Series: Ivory and Bone #1
Published by Harper Teen on 6/7/16
Genres: Young Adult, Fantasy, Romance
Source: Edelweiss, Blog Tour
My content rating: YA (Nothing more than kissing)
A prehistoric fantasy—with allusions to Pride and Prejudice.
Hunting, gathering, and keeping his family safe—that’s the life seventeen-year-old Kol knows. Then bold, enigmatic Mya arrives from the south with her family, and Kol is captivated. He wants her to like and trust him, but any hopes of impressing her are ruined when he makes a careless—and nearly grave—mistake. However, there’s something more to Mya’s cool disdain…a history wrought with loss that comes to light when another clan arrives. With them is Lo, an enemy from Mya’s past who Mya swears has ulterior motives.
As Kol gets to know Lo, tensions between Mya and Lo escalate until violence erupts. Faced with shattering losses, Kol is forced to question every person he’s trusted. One thing is for sure: this was a war that Mya or Lo—Kol doesn’t know which—had been planning all along.
When I heard that a YA prehistoric fantasy was coming out, I was ready to jump on board – this book sounded like it would be right up my alley! And it was – I thought it was a fun read, but I just felt like it was lacking something that would make it really special.
What Fed My Addiction:
- Prehistoric times. Yep, this book took place sometime shortly after mankind made its way out of caves. We got to see interesting details (or, at least imaginings) about the clans and the way they worked and what it would be like to live in a time when it was truly man against nature (and nature often won). Then, of course, there were wooly mammoths and such. The setting was definitely my favorite part of the book!
- Kol – I liked Kol, the main character of the book. I felt for the poor guy, who saw his chance at a life leading his clan slipping through his fingers because of the lack of a mate. (His clan didn’t have any females his age and there was only one nearby clan, which they, unfortunately, didn’t have a good history with). I also liked his complex relationships with all of the members of his family – his younger brother, who bests him at most everything, and his parents, who dote on him but worry about the future of their clan if Kol can’t find someone to marry.
- Second person. The book is told from Kol’s perspective, but he’s telling the story to Mya – she’s injured and he’s trying to keep her awake and conscious. So, the story is told in first/second person (he’d say I when he was referring to himself and you when he’s referring to Mya). I actually really liked this POV – it was something new and different, and I thought that the fact that he was telling the story to Mya added a new dimension to it because he was explaining how he felt about things as they occurred (including her!).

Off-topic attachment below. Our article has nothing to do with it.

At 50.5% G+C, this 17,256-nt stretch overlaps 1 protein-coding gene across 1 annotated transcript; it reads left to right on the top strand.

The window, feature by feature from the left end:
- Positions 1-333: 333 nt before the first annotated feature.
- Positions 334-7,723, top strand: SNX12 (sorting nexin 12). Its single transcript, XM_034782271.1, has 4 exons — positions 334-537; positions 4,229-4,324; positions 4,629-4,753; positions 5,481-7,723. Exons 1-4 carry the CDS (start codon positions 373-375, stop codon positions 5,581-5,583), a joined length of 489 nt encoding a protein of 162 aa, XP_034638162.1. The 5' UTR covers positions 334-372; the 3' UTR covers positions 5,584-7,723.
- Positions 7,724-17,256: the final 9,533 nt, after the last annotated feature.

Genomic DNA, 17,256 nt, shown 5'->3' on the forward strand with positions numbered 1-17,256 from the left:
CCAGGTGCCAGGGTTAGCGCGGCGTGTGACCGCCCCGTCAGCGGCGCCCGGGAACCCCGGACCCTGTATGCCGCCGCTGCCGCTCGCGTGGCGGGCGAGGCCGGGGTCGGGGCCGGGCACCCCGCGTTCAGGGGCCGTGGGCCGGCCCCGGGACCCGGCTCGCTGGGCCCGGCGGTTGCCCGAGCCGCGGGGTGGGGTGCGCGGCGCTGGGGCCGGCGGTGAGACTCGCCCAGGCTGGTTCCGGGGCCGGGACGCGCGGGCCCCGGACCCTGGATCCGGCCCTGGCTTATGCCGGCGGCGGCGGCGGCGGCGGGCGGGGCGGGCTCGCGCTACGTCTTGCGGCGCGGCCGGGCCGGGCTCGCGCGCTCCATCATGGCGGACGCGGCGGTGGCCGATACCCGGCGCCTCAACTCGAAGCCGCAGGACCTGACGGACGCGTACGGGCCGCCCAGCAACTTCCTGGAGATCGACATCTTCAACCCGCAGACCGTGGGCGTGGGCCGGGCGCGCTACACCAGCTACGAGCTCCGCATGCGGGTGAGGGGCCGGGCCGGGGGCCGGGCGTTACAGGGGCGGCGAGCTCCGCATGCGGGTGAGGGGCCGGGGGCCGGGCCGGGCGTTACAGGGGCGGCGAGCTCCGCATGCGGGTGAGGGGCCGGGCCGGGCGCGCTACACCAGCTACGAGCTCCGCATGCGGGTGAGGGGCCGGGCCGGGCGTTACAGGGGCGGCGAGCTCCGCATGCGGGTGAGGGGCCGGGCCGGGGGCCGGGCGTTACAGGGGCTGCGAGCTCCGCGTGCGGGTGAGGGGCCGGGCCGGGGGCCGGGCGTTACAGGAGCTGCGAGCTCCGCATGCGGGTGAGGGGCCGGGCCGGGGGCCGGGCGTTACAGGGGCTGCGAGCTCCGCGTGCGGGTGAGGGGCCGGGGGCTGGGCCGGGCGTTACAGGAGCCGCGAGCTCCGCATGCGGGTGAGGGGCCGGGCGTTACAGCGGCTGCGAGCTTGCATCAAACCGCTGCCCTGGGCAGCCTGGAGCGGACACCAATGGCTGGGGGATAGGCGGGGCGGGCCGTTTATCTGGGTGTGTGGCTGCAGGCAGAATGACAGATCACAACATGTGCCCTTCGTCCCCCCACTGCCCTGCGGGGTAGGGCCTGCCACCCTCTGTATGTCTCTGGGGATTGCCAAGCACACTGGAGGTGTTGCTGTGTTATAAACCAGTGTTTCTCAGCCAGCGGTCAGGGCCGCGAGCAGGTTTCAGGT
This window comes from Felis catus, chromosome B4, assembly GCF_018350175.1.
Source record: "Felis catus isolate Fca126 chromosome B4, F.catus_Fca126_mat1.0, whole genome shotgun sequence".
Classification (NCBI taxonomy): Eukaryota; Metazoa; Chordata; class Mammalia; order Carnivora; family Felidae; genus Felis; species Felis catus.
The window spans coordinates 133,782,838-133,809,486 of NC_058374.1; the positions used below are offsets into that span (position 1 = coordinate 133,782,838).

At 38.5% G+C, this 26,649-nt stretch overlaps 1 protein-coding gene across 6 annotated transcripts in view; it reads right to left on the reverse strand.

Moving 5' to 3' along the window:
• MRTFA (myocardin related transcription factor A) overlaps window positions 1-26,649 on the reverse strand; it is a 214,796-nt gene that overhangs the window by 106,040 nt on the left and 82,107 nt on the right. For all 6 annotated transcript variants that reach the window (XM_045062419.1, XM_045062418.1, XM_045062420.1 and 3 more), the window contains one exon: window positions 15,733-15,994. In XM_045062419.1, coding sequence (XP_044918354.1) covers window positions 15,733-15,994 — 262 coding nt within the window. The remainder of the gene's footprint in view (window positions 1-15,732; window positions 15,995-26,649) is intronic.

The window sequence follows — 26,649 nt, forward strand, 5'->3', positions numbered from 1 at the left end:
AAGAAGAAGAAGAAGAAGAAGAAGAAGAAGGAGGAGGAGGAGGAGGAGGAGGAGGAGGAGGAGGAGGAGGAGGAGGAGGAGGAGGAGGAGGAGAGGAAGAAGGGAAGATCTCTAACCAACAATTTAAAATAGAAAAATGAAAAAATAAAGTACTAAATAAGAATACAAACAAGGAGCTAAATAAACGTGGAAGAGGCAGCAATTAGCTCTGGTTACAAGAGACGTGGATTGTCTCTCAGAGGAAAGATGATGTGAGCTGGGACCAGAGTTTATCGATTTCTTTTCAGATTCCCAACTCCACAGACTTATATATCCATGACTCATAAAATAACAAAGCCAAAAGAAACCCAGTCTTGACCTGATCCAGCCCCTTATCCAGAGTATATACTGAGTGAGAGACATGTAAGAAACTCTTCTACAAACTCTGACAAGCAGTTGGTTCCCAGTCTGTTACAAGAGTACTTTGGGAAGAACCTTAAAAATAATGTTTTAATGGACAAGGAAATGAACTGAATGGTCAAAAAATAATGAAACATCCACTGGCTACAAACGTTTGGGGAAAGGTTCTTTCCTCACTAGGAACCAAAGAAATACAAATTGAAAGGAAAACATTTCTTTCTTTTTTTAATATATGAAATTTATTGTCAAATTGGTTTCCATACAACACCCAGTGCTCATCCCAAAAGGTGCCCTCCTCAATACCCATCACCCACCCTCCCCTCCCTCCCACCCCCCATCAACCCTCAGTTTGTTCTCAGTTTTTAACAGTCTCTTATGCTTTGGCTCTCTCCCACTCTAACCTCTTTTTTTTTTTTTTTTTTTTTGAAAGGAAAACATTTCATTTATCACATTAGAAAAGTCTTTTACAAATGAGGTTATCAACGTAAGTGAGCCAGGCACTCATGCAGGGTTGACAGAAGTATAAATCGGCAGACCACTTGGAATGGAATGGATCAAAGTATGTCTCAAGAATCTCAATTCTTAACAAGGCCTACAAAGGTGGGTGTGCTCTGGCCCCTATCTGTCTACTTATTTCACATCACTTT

- Clan wars. The best part of this book was the relationships between the clans and how they went (very) south. The ending of the book was pretty exciting because that’s when the conflicts really kicked into high gear!
What Left Me Wanting More:
- Just generally wanted more. I don’t know why, but I just generally felt like I wanted more from this book. When I was a teenager, I read the Clan of the Cave Bear series, which I remember as being so incredibly rich with complexities the prehistoric setting – it was hard for me not to compare this book to that series (perhaps unfairly, since it’s been many years since I’ve read the series). While I loved the prehistoric details of this book, I just didn’t feel completely immersed in the setting for some reason.
- The romance. I also wanted more when it came to the romance – it was fine, but I never really found myself terribly invested in Kol and Mya as a couple. If they weren’t the only options for each other, I don’t know that they would have really wanted to be together – and Mya was so aloof for such a long time that I just couldn’t understand why Kol was drawn to her at all. Once I heard her story (which was relatively predictable), it was somewhat understandable why she acted the way she did, but I still just didn’t see why Kol would be all that interested in her – except for the fact that she was the only woman he could marry. I guess there was that. By the end, I was a bit more behind the relationship, but it took me a long time to get there. And since a lot of the book was about who Kol was going to marry, I guess that made me not love it as much as I wanted to.
Overall, I felt like this was a good read, if not a great one. I’ll probably read the next in the series to see how it progresses – I have high hopes that the next book will truly sweep me up in the setting and the conflicts between the clans!
***Disclosure: I received this book from the publisher via Edelweiss in exchange for an honest review. No other compensation was given and all opinions are my own.***
About the Author
Julie Eshbaugh is the author of the upcoming Ivory and Bone (HarperCollins, 2016). She used to have trouble staying in one spot, having lived in places as varied as Utah, France, and New York City. Julie eventually returned home to the Philadelphia area, where she now lives with her husband, son, cat and dog. Her favorite moments are when the unexpected happens and she cheers loudest when the pitcher gets a hit.